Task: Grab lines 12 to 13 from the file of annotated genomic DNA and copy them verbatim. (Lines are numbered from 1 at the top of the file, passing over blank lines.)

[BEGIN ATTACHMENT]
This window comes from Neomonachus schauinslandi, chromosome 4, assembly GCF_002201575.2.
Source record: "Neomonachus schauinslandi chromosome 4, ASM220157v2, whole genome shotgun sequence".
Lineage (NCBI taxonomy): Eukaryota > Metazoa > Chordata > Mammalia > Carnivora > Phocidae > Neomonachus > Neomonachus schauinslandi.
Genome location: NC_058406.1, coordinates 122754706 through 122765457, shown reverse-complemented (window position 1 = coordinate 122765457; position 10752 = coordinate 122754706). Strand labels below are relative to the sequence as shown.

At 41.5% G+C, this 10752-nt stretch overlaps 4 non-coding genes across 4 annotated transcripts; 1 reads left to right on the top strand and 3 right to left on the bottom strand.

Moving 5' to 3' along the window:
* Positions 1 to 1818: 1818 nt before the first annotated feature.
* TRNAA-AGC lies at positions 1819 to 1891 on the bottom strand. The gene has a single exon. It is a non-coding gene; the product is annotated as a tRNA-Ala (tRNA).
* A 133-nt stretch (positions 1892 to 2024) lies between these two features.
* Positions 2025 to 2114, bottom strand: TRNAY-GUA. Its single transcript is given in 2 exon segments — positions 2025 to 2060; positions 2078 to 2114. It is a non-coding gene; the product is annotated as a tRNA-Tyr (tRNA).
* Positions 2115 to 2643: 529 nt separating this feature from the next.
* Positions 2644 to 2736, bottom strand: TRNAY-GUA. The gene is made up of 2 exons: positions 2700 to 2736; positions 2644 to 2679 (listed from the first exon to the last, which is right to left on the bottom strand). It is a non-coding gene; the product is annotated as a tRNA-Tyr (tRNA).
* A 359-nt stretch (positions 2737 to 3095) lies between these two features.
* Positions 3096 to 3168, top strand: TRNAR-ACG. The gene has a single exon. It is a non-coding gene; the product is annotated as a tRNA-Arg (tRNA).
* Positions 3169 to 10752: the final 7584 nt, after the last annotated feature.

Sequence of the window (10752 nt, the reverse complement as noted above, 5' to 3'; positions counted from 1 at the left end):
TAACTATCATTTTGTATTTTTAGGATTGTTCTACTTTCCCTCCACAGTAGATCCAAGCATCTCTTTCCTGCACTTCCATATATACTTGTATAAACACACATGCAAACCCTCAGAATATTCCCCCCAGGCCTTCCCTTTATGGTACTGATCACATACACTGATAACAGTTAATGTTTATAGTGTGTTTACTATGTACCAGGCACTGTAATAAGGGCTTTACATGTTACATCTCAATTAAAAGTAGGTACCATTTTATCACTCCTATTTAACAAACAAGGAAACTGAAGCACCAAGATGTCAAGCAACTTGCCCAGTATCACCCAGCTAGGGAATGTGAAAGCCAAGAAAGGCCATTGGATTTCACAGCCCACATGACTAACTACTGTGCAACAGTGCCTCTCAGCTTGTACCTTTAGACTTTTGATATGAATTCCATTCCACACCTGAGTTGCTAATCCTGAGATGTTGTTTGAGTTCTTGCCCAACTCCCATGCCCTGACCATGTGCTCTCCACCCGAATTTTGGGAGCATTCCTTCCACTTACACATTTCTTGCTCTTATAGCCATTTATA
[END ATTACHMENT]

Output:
* Positions 2644 to 2736, bottom strand: TRNAY-GUA. The gene is made up of 2 exons: positions 2700 to 2736; positions 2644 to 2679 (listed from the first exon to the last, which is right to left on the bottom strand). It is a non-coding gene; the product is annotated as a tRNA-Tyr (tRNA).
* A 359-nt stretch (positions 2737 to 3095) lies between these two features.